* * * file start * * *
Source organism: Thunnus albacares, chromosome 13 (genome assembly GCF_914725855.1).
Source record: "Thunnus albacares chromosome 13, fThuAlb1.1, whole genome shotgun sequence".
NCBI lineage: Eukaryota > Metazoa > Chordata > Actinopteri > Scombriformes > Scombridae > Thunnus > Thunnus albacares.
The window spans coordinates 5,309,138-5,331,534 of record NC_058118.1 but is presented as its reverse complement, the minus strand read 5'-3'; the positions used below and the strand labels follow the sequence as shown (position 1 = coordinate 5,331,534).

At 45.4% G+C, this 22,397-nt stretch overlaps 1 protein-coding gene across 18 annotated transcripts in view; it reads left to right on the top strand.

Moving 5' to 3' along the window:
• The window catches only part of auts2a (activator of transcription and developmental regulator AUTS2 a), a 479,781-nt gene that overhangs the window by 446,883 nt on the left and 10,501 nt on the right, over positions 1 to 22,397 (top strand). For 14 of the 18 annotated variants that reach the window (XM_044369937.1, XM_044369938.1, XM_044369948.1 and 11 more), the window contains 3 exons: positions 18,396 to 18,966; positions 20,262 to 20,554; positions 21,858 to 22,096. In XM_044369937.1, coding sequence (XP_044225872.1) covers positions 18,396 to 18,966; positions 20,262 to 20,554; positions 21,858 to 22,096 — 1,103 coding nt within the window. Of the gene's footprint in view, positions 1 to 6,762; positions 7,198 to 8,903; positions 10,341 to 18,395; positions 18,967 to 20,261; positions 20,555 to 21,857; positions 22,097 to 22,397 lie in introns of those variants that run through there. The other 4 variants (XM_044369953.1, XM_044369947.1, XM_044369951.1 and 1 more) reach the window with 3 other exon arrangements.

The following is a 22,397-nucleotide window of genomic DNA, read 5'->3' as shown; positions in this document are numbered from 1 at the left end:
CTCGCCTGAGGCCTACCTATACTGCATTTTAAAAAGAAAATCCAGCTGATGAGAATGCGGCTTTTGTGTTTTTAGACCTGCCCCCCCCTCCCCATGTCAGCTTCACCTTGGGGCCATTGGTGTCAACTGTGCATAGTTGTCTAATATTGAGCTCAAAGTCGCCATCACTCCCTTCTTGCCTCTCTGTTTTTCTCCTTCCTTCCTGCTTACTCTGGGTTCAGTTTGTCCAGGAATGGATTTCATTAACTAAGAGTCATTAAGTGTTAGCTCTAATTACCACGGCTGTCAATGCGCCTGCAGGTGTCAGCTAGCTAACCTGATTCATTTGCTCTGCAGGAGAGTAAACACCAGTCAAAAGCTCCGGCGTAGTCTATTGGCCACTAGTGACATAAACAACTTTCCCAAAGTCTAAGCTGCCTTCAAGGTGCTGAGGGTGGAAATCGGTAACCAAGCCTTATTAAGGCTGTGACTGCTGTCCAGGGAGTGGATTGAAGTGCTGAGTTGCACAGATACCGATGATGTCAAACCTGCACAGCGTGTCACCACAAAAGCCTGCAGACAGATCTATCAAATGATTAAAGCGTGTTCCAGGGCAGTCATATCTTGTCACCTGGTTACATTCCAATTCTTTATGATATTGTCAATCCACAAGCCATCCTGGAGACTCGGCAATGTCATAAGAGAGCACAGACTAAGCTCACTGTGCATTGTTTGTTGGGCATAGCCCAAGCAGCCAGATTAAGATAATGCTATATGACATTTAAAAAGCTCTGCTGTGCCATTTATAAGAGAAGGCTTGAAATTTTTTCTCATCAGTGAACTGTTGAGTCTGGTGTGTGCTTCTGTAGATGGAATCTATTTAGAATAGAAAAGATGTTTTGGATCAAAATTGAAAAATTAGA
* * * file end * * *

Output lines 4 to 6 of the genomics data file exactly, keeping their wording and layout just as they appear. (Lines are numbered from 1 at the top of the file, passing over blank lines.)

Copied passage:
The window spans coordinates 5,309,138-5,331,534 of record NC_058118.1 but is presented as its reverse complement, the minus strand read 5'-3'; the positions used below and the strand labels follow the sequence as shown (position 1 = coordinate 5,331,534).

At 45.4% G+C, this 22,397-nt stretch overlaps 1 protein-coding gene across 18 annotated transcripts in view; it reads left to right on the top strand.

Moving 5' to 3' along the window: